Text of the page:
Major General Anil Verma (retd), president, ADR, speaking to India Legal expressed key concerns regarding the electoral bonds scheme. He said: “It is opaque, donors are anonymous, may be used for converting black money into white by formation of shell companies, round tripping of funds through global networks, even foreign funding may be coming, leads to quid pro quo arrangements between political parties and corporates. Loss making companies can also donate via electoral bonds, enhances crony capitalism, further skewing the level playing field for smaller political parties. These apprehensions were also expressed by the Election Commission of India, the Reserve Bank of India and eminent citizens, but were overlooked and the electoral bonds scheme was bulldozed through the Parliament as a money bill.”

The risk of the creation and use of shell companies for political donation purposes is also a core issue. It is feared that the bonds can become a vehicle for money laundering. Before introducing the electoral bonds through the Finance Act 2017, companies were allowed to donate at the most 7.5% of their profits. But now, any company, either profit-making or loss-making, can contribute. Also, the Indian subsidiaries of foreign companies can make donations. This was made possible after passing the Finance Act, 2017, which amended the Income Tax Act, the RBI Act and the Representation of People Act. This introduction and subsequent passing of modified electoral bonds scheme as a Finance Act and bypassing the Rajya Sabha is a core issue of the case. The petitioners have challenged the amendments introduced by the Finance Act 2017.

TS Krishnamurthy, former chief election commissioner, while speaking to India Legal said: “The issue is not whether it was introduced rightly as Money Bill. The issue is whether it is promoting transparency in public funding of parties. Considering how political parties are functioning in India, funds should not be given directly to political parties. There are countries where parties are allowed to collect funds only from its own members and their families. Unless we ban political parties from collecting funds for their electoral activities our democracy will not be quality democracy.”

During the arguments, advocate Prashant Bhushan pointed out that the amendment in the form of Money Bill allowed even loss-making companies or inactive companies (“shell companies”) to make unlimited donations to political parties. However, supporting the move, Mehta said that some companies in the past wanted to donate more than the cap limit of 7.5%, which led to the creation of shell companies. Now removal of the cap would help in disincentivising the shell companies. Mehta also said that through this scheme of the central government, those paper political parties will be curbed which have been doing the business of converting black money into white and getting exemption in income tax by taking cash in the name of donations.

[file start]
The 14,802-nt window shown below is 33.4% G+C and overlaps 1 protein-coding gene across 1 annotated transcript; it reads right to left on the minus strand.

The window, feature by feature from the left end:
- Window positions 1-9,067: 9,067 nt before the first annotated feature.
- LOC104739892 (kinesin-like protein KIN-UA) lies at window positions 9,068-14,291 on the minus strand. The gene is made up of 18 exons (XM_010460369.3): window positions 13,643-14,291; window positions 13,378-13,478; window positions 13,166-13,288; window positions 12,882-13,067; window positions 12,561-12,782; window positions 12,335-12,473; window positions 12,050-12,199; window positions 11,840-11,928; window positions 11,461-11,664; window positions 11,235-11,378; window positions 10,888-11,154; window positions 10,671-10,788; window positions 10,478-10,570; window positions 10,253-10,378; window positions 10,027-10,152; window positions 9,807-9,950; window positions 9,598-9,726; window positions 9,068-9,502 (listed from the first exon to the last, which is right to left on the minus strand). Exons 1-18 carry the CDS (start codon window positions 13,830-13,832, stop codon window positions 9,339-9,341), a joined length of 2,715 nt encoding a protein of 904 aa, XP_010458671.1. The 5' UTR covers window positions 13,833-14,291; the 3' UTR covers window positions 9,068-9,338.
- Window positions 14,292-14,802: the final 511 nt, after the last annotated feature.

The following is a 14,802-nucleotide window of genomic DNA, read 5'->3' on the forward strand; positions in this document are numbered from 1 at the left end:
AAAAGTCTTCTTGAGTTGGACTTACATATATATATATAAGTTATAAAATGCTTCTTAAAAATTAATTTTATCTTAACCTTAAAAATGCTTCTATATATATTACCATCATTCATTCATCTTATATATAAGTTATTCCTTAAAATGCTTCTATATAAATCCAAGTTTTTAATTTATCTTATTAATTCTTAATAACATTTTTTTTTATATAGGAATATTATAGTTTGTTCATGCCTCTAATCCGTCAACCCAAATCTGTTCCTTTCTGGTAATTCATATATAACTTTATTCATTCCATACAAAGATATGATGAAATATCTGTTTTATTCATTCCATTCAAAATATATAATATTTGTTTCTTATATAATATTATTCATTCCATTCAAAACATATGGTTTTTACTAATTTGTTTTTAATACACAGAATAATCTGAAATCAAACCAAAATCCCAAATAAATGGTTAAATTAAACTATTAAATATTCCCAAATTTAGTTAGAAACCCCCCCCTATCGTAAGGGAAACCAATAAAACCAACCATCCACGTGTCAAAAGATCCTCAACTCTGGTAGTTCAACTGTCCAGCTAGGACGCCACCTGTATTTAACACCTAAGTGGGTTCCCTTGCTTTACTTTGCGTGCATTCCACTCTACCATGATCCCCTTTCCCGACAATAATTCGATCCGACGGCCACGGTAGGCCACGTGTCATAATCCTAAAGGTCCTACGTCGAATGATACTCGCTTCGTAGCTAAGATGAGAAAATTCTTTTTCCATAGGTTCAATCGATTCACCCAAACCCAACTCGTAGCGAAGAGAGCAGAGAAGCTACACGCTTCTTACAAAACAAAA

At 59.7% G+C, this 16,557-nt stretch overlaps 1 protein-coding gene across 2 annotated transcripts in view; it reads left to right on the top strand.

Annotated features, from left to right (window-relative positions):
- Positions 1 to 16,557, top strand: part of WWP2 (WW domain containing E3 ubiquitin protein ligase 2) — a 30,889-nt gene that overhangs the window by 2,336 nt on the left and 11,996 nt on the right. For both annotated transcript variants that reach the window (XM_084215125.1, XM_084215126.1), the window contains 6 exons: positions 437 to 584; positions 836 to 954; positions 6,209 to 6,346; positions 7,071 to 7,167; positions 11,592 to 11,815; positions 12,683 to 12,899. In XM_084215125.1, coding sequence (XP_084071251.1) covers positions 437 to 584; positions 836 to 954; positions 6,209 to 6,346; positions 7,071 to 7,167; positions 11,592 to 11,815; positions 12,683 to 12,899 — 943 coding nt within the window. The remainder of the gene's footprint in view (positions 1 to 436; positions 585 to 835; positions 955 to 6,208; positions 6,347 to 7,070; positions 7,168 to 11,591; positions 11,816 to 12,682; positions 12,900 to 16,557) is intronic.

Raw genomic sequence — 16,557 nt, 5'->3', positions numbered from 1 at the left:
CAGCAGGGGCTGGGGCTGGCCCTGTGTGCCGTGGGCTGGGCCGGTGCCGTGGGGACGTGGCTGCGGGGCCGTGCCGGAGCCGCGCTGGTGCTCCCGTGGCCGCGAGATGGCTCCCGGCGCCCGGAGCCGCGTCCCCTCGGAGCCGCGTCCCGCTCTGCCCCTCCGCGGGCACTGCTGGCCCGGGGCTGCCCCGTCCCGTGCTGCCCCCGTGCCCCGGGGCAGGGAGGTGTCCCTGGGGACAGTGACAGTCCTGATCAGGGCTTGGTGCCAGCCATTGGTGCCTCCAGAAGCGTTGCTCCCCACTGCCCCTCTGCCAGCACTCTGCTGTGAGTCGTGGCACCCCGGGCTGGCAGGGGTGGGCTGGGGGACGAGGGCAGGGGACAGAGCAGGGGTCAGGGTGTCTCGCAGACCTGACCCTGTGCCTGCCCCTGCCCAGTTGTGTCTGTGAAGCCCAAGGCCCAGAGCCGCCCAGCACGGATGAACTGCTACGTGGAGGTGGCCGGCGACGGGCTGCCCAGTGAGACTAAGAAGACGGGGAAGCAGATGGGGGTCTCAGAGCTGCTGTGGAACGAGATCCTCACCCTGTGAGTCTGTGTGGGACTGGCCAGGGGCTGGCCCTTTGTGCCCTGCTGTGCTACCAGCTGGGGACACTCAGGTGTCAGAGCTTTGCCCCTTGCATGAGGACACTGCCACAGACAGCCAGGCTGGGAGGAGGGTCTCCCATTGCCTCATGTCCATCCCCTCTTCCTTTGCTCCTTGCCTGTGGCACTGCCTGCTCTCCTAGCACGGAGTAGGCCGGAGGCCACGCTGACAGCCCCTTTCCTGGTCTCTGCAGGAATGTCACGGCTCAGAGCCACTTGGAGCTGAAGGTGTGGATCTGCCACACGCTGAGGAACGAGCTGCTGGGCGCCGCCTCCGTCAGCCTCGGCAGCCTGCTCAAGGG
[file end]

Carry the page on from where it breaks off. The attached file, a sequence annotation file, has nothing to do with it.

Krishnamurthy opined and prescribed a solution: “I have always held the view that electoral bonds are not fully transparent. In my opinion it is not healthy to allow corporations to donate directly to political parties as it would affect neutrality of political parties in policy formulations. We need a system of public funding of elections without being tainted by a nexus between political parties and corporate donors. One suggestion could be to route all donations through a National Election Fund with 100% income tax exemptions.”

The role of political parties is also under the scanner. The Chief Information Commissioner’s (CIC) decisions of 2008 and 2013, declaring political parties as public authorities were not implemented by the national political parties. The CIC bench had said: “Political parties are important public institutions and play a critical role in heralding transparency in public life. They continuously perform public functions which define parameters of governance and socio-economic development in the country. The people of India must know the sources of income and expenditure of the political parties.”

As per the regulations, the political parties that have secured at least 1% votes in the recent Lok Sabha or state assembly elections and are registered under the Representation of the People Act can get a designated account from the Election Commission to get the donations via electoral bonds. Mehta said that through the electoral bonds scheme, those paper political parties will be curbed which have been doing the business of converting black money into white and getting exemption in income tax by taking cash in the name of donations. A suggestion was put forward to identify and curb these rogue political parties.

With the attorney general telling the Supreme Court that citizens don’t have the right to know about the funding of political parties, it has reopened the age-old question of the right to know versus privacy.

“Under Article 14, the public has a right to know; the anonymity provided by electoral bonds infringes on the voter’s access to information about the sources of political parties’ finances and ability to ascertain any possibility of quid pro quo,” Verma stressed. Very tellingly, the attorney general’s assertion that the right to know was a peripheral right was shot down by the chief justice himself .

The CJI said: “There is no right to privacy expressly recognised under the Constitution, but we read it in right to life, dignity, preambular values, etc… Declaring an aspect as a part of a declared right does not impinge on separation of powers.”

At the end of all submissions, the Supreme Court directed the Election Commission to obtain and submit in sealed covers the details of funds received by all political parties through electoral bonds till September 30, 2023. 

Till then, many fingers are crossed.